Chris Baines is an independent environmental adviser to industry and Government. He is an award-winning writer and broadcaster and has been championing wildlife gardening and urban nature conservation for more than 40 years.
A blog for International Dawn Chorus Day, First Sunday in May
International Dawn Chorus Day is the first Sunday in May: the 3rd of May this year. It began as a very simple idea more than 30 years ago. I chose to celebrate a “significant” birthday by inviting friends to join me in my garden at 4.30 am and to raise a glass at sunrise. Surprisingly, quite a few turned up, and the suburban dawn chorus didn’t disappoint. Despite such bleary-eyed loyalty it was obvious that more far-flung friends could not be there in person, so I suggested that they might join us in spirit by rising at the same ungodly hour and listening to the dawn chorus wherever they happened to be. It worked! That magical moment just before dawn, when the silence is broken for the first time by a robin or a blackbird is always awe-inspiring, and sharing the experience made it even more moving.
The following year I was more ambitious. My TV series The Wild Side of Town had been broadcast. The book of the series had won the national conservation book prize and I had toured with the folk-rock Albion Band as a part of the British Wildlife Appeal, so I felt confident enough to write to a number of key opinion leaders in conservation to ask them to “join me”. David Attenborough, David Bellamy, even the Duke of Edinburgh were on the list, though I will never know if they actually got out of bed on the day. Most importantly, I contacted the BBC. The Radio 4 Today programme pronounced – “the first Sunday in May is International Dawn Chorus Day” and so, of course, it was. No-one would argue with John Humphrys, even then, and I have been a great believer in self-fulfilling prophesies ever since.
Each year since then the idea has grown a little. I have celebrated in some memorable places – often in a group but sometimes alone. My own inner city garden in the leafy depths of Wolverhampton is particularly bird-song-rich. On a study tour to Israel with a large international group of nature conservationists I persuaded them to experience the dawn chorus on the Golan Heights. I also particularly remember a wonderful virtuoso blackbird performance echoing around the trapped garden space behind an Amsterdam canal-side hotel; a family dawn chorus with my aged Mum and Dad in the Sheffield garden where I grew up and a group gathering in the natural amphitheatre of an overgrown clay pit in the Black Country. In 2018 I experienced a very poignant moment in the Belgian town of Ypres, surrounded by the sound of birds descended from the ones that sang for troops in Flanders Fields a century before.
One early adoption of Dawn Chorus Day came from groups with a passion for helping those with access problems. The therapeutic benefits of nature are now widely recognised and International Dawn Chorus Day provides a prompt to make the extra effort. In its third or fourth year a wildlife photographer friend in Denver, Colorado, told me special efforts were being made to wheel patients into city parks at break of day to hear the birds. That has since become a theme in many countries.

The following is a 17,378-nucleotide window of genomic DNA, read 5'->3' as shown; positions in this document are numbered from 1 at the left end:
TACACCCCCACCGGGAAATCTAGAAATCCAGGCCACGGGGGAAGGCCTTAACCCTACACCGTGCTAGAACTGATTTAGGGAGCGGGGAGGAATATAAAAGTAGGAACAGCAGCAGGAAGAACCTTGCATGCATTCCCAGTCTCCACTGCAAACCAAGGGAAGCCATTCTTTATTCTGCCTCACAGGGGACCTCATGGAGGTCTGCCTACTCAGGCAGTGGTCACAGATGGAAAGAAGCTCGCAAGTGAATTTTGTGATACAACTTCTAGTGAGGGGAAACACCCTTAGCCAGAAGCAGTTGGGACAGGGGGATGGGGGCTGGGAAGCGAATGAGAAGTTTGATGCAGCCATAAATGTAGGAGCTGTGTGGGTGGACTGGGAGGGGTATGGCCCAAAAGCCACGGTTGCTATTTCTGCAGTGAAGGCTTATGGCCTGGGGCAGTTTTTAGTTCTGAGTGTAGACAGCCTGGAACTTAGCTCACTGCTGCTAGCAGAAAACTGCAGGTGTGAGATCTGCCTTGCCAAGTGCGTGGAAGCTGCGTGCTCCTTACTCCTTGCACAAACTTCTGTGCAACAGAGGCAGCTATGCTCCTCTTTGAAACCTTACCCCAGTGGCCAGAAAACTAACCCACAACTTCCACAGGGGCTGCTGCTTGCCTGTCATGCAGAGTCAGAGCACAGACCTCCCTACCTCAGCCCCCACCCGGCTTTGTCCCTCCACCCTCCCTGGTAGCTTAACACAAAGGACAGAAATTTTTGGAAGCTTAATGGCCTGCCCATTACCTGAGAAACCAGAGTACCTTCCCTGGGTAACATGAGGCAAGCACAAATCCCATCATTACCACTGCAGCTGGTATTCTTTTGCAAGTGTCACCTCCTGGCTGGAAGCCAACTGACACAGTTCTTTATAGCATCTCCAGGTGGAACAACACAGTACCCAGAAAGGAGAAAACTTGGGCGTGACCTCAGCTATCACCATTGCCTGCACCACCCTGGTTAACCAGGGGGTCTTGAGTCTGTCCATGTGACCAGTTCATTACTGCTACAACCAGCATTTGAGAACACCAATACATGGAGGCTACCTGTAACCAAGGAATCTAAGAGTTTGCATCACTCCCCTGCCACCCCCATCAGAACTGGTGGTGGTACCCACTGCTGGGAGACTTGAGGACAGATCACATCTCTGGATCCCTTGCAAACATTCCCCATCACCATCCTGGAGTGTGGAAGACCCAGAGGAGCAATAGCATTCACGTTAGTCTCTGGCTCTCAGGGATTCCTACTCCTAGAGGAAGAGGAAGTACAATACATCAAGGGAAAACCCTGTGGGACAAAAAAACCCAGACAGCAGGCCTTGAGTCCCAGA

Whilst some people take the opportunity to travel out to remote wild places before dawn, many enjoy the birds that live around them and this year, for most of us, that’s probably the only option. In the UK, whilst much of the rural farming landscape has been denatured, cities, towns and villages have become safe havens for many of our best-loved song birds. If the neighbourhood is leafy enough, and many are, then robin and blackbird may well be joined by song thrush, dunnock, goldfinch, wren and black cap, supported by the less melodious backing of great tit, nuthatch, chiffchaff, bullfinch and wood pigeon. Suburban birdsong isn’t second best.
Twenty years ago the Irish state radio RTE began to boost the Day’s success with a live broadcast. Gradually this has grown into a broadcasting tradition of epic proportions. Broadcaster Derek Mooney delivers a marathon programme which, last year, began in India at midnight BST, and travelled with the sun for eight hours, linking live to ornithologists in more than 20 countries. Each expert shares the local chorus with the world. The sounds are varied – Mumbai, Singapore, Tel Aviv, Athens, Paris, Oslo – you can imagine. The accents of the various contributors add to the sense of global travel, but the common theme is their shared enthusiasm; the universal sense of joy in the sound of nature heralding a new dawn. Each year I contribute my own few minutes and the programme ends with the glorious sound of the birdsong in a Dublin park. In 2016 the programme won top prize in the international Golden Rose awards for most innovative radio programme. This year Corona Virus has rendered the programme’s planning impossible but, no doubt, it will be back.
In some ways the world of virus lock-down is providing an opportunity to re-wind. We are all discovering or re-discovering a fascination with the natural world right on the doorstep. We have no choice! At the same time we are missing close contact with our families and friends. Back in the 1980s the likes of Zoom, FaceTime and WhatsApp were still science fiction. Now they are part of daily life for many people. In this strange virtual world the magic of sharing a few minutes in the glorious company of singing birds is worth the very early rise. That simple idea, hatched on a birthday half a lifetime ago seems more appropriate than ever – and its free for anyone to share.